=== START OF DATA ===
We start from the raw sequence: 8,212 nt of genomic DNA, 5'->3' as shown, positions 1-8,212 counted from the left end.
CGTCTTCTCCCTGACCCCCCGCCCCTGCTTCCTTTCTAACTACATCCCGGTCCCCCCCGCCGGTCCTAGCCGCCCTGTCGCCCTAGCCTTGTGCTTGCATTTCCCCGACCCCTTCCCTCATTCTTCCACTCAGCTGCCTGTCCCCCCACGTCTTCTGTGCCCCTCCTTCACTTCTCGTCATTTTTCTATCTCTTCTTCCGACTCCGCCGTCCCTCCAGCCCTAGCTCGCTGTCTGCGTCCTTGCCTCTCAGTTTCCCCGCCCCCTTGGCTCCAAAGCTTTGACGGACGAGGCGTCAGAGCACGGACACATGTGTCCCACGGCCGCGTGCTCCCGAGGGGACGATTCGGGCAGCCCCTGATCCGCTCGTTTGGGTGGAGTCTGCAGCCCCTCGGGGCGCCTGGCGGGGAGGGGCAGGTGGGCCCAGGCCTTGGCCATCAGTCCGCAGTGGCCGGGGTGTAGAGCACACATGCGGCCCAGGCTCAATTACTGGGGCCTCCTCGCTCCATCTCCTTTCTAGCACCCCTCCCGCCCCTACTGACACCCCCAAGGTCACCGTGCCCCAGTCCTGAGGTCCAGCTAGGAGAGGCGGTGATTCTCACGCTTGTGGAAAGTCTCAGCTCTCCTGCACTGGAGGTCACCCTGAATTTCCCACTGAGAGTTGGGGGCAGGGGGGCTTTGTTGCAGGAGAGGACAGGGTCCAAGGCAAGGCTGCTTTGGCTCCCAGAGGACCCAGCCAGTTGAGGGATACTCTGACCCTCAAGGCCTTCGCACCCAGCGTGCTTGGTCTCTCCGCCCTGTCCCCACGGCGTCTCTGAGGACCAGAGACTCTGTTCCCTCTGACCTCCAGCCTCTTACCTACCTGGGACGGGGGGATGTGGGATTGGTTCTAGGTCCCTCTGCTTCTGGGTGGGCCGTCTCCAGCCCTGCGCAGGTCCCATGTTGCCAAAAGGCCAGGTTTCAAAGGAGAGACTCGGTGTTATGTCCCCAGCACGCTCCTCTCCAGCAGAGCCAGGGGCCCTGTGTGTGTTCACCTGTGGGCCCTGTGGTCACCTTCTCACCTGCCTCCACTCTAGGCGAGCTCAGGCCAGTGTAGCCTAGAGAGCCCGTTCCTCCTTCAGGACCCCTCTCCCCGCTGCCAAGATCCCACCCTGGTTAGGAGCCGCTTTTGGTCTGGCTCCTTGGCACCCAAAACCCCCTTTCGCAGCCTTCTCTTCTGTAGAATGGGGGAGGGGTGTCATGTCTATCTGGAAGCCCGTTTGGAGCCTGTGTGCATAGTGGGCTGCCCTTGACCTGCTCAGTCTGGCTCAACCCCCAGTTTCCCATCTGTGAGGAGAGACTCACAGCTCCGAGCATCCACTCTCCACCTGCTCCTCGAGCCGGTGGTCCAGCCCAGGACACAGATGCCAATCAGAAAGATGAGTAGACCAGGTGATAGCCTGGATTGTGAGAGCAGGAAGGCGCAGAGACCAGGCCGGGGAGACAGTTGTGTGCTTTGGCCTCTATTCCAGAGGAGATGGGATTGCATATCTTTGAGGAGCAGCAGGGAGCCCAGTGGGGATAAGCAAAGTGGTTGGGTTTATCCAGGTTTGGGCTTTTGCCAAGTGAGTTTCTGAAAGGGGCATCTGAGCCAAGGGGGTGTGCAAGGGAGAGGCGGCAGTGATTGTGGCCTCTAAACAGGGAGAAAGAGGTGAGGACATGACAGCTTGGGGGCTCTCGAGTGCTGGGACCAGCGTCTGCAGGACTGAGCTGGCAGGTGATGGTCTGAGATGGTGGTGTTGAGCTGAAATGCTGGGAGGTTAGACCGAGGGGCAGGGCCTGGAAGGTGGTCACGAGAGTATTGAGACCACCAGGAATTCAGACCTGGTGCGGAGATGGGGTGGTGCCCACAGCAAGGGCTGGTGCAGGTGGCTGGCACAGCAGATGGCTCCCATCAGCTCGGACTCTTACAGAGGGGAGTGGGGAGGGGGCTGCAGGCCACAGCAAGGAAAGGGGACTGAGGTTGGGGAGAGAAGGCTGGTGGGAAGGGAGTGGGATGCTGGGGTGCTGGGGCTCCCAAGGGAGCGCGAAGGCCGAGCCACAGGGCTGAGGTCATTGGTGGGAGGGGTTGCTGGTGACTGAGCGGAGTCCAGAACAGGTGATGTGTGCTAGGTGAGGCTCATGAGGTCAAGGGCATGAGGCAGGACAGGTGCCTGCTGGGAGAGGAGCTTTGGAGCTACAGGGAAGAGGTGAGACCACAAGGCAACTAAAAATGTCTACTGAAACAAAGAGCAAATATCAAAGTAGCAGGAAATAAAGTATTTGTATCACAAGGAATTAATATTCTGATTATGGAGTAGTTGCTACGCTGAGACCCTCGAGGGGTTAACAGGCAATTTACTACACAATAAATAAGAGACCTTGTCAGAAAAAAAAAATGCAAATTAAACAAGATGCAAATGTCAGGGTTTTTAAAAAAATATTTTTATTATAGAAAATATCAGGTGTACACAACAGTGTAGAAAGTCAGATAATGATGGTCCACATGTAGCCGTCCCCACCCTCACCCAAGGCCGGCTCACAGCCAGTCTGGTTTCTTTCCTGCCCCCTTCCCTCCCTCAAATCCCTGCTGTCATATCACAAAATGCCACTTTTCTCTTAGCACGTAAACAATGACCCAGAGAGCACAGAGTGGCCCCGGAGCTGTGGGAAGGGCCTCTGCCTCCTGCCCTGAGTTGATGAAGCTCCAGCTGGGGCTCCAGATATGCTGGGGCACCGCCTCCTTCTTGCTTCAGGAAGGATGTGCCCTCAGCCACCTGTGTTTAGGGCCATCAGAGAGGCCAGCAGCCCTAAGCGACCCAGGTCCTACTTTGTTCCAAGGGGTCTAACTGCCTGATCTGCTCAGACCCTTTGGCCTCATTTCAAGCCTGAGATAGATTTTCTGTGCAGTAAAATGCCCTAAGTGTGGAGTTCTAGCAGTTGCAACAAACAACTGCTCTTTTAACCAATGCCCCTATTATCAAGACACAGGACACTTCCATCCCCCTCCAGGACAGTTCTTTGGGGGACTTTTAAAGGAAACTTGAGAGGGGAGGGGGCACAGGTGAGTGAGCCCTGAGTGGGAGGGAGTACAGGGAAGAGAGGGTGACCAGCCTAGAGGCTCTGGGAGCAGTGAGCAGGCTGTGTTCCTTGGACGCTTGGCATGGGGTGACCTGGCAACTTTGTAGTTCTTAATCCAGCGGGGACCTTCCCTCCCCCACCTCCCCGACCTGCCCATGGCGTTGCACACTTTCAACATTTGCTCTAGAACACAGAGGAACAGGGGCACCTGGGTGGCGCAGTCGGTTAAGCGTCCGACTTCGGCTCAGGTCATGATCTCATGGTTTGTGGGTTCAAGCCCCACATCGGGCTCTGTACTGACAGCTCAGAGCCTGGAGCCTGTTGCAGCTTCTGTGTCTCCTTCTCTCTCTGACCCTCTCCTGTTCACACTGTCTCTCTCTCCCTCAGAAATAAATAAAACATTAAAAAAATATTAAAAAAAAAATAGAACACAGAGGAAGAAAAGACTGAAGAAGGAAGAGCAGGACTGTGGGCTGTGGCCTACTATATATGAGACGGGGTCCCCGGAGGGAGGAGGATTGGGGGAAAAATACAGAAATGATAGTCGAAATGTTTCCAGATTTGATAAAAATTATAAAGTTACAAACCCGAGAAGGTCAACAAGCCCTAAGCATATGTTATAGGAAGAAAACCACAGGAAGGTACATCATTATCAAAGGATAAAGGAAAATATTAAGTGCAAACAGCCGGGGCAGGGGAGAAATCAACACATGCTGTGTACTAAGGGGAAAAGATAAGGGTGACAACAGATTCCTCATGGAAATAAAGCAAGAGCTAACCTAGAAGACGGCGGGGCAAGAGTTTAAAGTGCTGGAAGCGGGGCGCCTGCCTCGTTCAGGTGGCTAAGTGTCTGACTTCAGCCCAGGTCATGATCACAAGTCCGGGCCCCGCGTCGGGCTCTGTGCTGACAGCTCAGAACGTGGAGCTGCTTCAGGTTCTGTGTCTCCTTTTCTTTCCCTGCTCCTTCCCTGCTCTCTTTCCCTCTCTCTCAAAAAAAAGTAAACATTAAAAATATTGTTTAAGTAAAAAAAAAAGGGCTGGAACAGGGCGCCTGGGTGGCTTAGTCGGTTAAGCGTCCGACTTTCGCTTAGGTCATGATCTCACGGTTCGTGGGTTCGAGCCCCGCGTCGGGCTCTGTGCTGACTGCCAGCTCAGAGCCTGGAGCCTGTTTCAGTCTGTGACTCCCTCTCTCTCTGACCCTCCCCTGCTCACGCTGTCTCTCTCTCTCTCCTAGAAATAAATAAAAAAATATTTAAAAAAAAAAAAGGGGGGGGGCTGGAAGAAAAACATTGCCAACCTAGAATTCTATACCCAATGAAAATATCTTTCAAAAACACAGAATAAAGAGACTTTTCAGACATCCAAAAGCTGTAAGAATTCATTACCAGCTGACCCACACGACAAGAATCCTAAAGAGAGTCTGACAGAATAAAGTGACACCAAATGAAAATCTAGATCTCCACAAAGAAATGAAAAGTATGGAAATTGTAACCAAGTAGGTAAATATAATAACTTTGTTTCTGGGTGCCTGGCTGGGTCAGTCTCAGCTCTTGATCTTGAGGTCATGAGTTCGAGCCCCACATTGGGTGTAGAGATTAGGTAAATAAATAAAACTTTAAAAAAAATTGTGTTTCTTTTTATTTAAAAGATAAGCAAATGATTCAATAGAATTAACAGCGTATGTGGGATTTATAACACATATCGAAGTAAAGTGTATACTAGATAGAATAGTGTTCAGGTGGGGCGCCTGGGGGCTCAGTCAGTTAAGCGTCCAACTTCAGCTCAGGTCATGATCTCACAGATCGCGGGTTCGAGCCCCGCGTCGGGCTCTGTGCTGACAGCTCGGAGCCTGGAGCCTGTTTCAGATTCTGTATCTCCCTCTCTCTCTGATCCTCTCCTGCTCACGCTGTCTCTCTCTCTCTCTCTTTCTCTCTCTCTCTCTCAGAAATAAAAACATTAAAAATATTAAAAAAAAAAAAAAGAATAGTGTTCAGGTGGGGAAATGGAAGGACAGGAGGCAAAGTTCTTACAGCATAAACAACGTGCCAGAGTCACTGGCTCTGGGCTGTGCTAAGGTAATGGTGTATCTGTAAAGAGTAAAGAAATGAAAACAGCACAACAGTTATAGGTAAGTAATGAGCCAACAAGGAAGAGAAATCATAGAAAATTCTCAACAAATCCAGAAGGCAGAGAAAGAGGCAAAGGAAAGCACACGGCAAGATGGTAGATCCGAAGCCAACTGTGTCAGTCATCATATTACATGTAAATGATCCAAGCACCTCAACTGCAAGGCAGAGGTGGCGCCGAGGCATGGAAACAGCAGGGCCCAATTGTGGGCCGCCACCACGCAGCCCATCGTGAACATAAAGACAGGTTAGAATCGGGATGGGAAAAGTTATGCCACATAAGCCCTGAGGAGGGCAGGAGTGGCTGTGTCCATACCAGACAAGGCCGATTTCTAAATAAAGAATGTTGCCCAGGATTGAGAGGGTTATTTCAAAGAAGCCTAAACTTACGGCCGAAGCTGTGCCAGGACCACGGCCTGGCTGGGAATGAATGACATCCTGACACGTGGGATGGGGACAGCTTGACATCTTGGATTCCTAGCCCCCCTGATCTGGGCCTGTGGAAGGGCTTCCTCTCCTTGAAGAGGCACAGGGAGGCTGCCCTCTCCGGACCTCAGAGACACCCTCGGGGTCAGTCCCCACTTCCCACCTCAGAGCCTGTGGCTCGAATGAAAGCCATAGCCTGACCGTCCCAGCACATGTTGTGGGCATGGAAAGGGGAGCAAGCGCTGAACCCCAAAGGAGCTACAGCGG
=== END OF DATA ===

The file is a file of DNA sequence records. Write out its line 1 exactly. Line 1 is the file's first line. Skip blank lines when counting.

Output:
We start from the raw sequence: 8,212 nt of genomic DNA, 5'->3' as shown, positions 1-8,212 counted from the left end.